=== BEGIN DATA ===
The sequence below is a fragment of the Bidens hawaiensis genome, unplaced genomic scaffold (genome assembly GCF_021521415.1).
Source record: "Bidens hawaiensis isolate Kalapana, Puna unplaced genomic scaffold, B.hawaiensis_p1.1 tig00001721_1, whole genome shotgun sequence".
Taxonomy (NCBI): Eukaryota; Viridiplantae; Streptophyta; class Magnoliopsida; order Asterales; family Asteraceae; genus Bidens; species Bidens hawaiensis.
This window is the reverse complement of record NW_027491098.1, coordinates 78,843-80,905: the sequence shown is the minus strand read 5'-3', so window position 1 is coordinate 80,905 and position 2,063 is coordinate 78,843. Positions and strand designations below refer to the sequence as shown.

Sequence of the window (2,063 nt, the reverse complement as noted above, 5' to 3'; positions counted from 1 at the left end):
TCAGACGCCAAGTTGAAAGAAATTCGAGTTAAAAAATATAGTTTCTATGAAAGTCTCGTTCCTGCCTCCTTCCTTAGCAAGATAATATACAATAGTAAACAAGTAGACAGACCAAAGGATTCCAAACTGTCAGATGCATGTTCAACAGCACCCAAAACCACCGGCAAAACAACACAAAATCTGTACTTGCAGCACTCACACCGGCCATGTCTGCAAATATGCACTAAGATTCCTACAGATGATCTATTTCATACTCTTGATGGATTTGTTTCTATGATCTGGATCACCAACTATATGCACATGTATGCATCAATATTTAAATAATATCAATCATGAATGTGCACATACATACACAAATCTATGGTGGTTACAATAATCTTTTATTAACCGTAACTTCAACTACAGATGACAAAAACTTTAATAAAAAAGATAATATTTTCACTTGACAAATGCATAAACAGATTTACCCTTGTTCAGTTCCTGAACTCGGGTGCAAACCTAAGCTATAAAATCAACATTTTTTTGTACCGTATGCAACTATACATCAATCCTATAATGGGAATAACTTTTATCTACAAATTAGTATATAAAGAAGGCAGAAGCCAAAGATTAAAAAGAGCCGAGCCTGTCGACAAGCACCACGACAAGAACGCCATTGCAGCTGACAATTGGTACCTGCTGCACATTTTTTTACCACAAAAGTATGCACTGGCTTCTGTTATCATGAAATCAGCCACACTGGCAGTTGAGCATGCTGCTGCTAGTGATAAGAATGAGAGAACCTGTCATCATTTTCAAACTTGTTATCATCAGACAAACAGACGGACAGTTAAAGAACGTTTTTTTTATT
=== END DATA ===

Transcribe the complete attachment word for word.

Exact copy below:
The sequence below is a fragment of the Bidens hawaiensis genome, unplaced genomic scaffold (genome assembly GCF_021521415.1).
Source record: "Bidens hawaiensis isolate Kalapana, Puna unplaced genomic scaffold, B.hawaiensis_p1.1 tig00001721_1, whole genome shotgun sequence".
Taxonomy (NCBI): Eukaryota; Viridiplantae; Streptophyta; class Magnoliopsida; order Asterales; family Asteraceae; genus Bidens; species Bidens hawaiensis.
This window is the reverse complement of record NW_027491098.1, coordinates 78,843-80,905: the sequence shown is the minus strand read 5'-3', so window position 1 is coordinate 80,905 and position 2,063 is coordinate 78,843. Positions and strand designations below refer to the sequence as shown.

Sequence of the window (2,063 nt, the reverse complement as noted above, 5' to 3'; positions counted from 1 at the left end):
TCAGACGCCAAGTTGAAAGAAATTCGAGTTAAAAAATATAGTTTCTATGAAAGTCTCGTTCCTGCCTCCTTCCTTAGCAAGATAATATACAATAGTAAACAAGTAGACAGACCAAAGGATTCCAAACTGTCAGATGCATGTTCAACAGCACCCAAAACCACCGGCAAAACAACACAAAATCTGTACTTGCAGCACTCACACCGGCCATGTCTGCAAATATGCACTAAGATTCCTACAGATGATCTATTTCATACTCTTGATGGATTTGTTTCTATGATCTGGATCACCAACTATATGCACATGTATGCATCAATATTTAAATAATATCAATCATGAATGTGCACATACATACACAAATCTATGGTGGTTACAATAATCTTTTATTAACCGTAACTTCAACTACAGATGACAAAAACTTTAATAAAAAAGATAATATTTTCACTTGACAAATGCATAAACAGATTTACCCTTGTTCAGTTCCTGAACTCGGGTGCAAACCTAAGCTATAAAATCAACATTTTTTTGTACCGTATGCAACTATACATCAATCCTATAATGGGAATAACTTTTATCTACAAATTAGTATATAAAGAAGGCAGAAGCCAAAGATTAAAAAGAGCCGAGCCTGTCGACAAGCACCACGACAAGAACGCCATTGCAGCTGACAATTGGTACCTGCTGCACATTTTTTTACCACAAAAGTATGCACTGGCTTCTGTTATCATGAAATCAGCCACACTGGCAGTTGAGCATGCTGCTGCTAGTGATAAGAATGAGAGAACCTGTCATCATTTTCAAACTTGTTATCATCAGACAAACAGACGGACAGTTAAAGAACGTTTTTTTTATT